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Is it a common phrase 'Thanks for your trouble' ?

I read this sentence in some speaking books.

However, I think the phrase 'thanks for your effort' is better to express my

intentions, doesn't it?

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    You probably think "Thanks for your effort" is more agreeable because you are an optimist first and would rather not use a phrase that is pessimistic though more common!
    – kttii
    Mar 31, 2017 at 18:39

2 Answers 2

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Yes, "Thanks for your trouble" or "Thank you for your trouble" is a very common phrase (In fact I use it quite often).

It doesn't mean He is creating the trouble, it is you who is creating a trouble/burden for him. To elaborate, think of the sentence like

  • "Thank you for (handling/taking care of) the trouble (I put you through)."

You are thanking him for "taking the trouble to help you."

Another way of saying this might be - "Sorry for any inconvenience this might have caused, but I sure do appreciate it."

Your final phrase - "Thanks for your effort" would in fact sound quite off in most context.

Thanks for your effort makes it sound a little bit like -- He failed in helping you, but you appreciate the effort anyway.

I wouldn't use it, as it doesn't really make you seem like you are totally satisfied with "his (the person you're thanking) help".

"Thanks for your help/favor" would be more natural than this variation.

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    I appreciate it so much. I would learn English and improve the error of my writing!
    – L.Day
    Mar 27, 2017 at 13:40
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    I won't disagree with the "trouble" answer but I feel in my circles in California I'd hear that less than something like "Thanks for going out of your way to help" ... of course.. that's longer and less efficient than saying "thanks for your trouble".... I wonder if it is a regional or by country thing ?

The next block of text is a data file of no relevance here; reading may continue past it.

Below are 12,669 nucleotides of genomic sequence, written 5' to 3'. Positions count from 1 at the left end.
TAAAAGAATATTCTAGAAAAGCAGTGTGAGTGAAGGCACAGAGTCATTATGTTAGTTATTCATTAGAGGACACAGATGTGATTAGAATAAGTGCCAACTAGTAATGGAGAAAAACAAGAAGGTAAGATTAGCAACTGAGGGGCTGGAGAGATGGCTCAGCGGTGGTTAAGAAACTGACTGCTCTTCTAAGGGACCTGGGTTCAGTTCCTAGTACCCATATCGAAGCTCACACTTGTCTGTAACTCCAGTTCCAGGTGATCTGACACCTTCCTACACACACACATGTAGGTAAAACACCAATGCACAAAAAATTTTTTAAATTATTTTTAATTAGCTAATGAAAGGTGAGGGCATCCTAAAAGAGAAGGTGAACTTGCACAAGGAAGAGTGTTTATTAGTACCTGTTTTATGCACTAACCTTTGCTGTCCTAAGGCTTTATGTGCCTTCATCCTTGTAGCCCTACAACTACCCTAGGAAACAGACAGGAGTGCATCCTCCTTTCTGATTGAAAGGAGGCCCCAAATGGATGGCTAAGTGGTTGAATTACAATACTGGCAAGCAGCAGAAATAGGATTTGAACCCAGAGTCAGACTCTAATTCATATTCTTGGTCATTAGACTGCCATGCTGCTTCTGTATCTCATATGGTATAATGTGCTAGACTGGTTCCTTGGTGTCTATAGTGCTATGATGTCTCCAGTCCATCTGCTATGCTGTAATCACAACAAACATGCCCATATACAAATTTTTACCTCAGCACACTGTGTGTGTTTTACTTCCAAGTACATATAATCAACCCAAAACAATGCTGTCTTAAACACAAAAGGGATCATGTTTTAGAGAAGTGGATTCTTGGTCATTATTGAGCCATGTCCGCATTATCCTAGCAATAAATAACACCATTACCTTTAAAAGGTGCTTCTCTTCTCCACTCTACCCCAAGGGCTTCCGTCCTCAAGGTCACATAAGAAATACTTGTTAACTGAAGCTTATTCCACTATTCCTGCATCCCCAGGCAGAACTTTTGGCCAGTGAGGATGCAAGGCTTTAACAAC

– Tom22
    Mar 27, 2017 at 17:38
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    @Tom22 I'm inclined to agree that it's regional much like many phrases.
    – kttii
    Mar 31, 2017 at 18:35
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Yes, "thanks for your trouble" is certainly common. This Ngram shows that it was especially common in the 1800s. The following excerpt is from the Comedy of the School for Wives, which was first published in 1663, written by the French playwright and dramaturg, Molière.

Mir: And I, madam, like a true modern patron, shall hardly give you thanks for your trouble.
Bis: Come, sir, to let you see what little foundation you have for your dear sufficiency, I'll take you to pieces.
Mir: And what piece will you choose?
Bis: Your heart to be sure;…

The expression has tailed-off in recent times, but its use still remains widespread.

enter image description here

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  • Do you see all those zeroes at the left hand side? Perhaps they mean something? Jan 20, 2021 at 23:57

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